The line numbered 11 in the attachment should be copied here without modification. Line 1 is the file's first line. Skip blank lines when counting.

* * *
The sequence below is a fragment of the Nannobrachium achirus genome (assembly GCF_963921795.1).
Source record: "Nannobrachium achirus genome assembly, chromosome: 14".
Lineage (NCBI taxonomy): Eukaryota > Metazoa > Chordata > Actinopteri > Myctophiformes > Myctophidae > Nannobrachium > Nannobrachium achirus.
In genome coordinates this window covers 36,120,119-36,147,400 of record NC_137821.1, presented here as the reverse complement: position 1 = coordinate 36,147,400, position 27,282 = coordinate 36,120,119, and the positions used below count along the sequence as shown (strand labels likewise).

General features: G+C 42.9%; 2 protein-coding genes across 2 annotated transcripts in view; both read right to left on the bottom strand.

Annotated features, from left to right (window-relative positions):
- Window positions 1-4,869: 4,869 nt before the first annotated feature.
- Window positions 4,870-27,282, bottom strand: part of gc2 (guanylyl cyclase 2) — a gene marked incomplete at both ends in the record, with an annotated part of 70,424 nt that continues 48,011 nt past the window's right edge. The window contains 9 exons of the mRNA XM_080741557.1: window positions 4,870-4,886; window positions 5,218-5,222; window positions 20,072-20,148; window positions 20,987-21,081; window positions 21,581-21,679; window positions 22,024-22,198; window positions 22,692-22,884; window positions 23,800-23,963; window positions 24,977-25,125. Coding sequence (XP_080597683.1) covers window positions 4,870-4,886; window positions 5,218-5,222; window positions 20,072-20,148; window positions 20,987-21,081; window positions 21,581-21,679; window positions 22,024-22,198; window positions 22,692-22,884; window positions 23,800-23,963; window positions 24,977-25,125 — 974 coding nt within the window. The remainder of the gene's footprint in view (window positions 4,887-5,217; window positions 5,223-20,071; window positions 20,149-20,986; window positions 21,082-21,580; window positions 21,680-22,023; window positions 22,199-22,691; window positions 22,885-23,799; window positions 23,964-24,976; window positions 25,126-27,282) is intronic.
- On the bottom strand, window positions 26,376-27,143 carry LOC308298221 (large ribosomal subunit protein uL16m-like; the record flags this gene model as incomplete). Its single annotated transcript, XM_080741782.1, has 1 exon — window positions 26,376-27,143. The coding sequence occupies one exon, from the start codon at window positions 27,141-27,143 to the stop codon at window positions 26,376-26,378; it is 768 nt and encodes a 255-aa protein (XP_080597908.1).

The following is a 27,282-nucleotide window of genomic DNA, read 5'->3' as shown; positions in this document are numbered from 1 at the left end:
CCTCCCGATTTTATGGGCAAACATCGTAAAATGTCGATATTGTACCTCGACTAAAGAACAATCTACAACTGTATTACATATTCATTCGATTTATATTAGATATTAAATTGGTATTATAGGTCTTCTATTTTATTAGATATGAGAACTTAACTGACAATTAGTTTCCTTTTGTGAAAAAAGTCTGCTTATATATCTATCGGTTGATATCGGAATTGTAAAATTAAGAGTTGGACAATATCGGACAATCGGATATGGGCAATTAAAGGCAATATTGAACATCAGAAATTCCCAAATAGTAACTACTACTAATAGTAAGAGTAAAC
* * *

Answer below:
CCTCCCGATTTTATGGGCAAACATCGTAAAATGTCGATATTGTACCTCGACTAAAGAACAATCTACAACTGTATTACATATTCATTCGATTTATATTAGATATTAAATTGGTATTATAGGTCTTCTATTTTATTAGATATGAGAACTTAACTGACAATTAGTTTCCTTTTGTGAAAAAAGTCTGCTTATATATCTATCGGTTGATATCGGAATTGTAAAATTAAGAGTTGGACAATATCGGACAATCGGATATGGGCAATTAAAGGCAATATTGAACATCAGAAATTCCCAAATAGTAACTACTACTAATAGTAAGAGTAAAC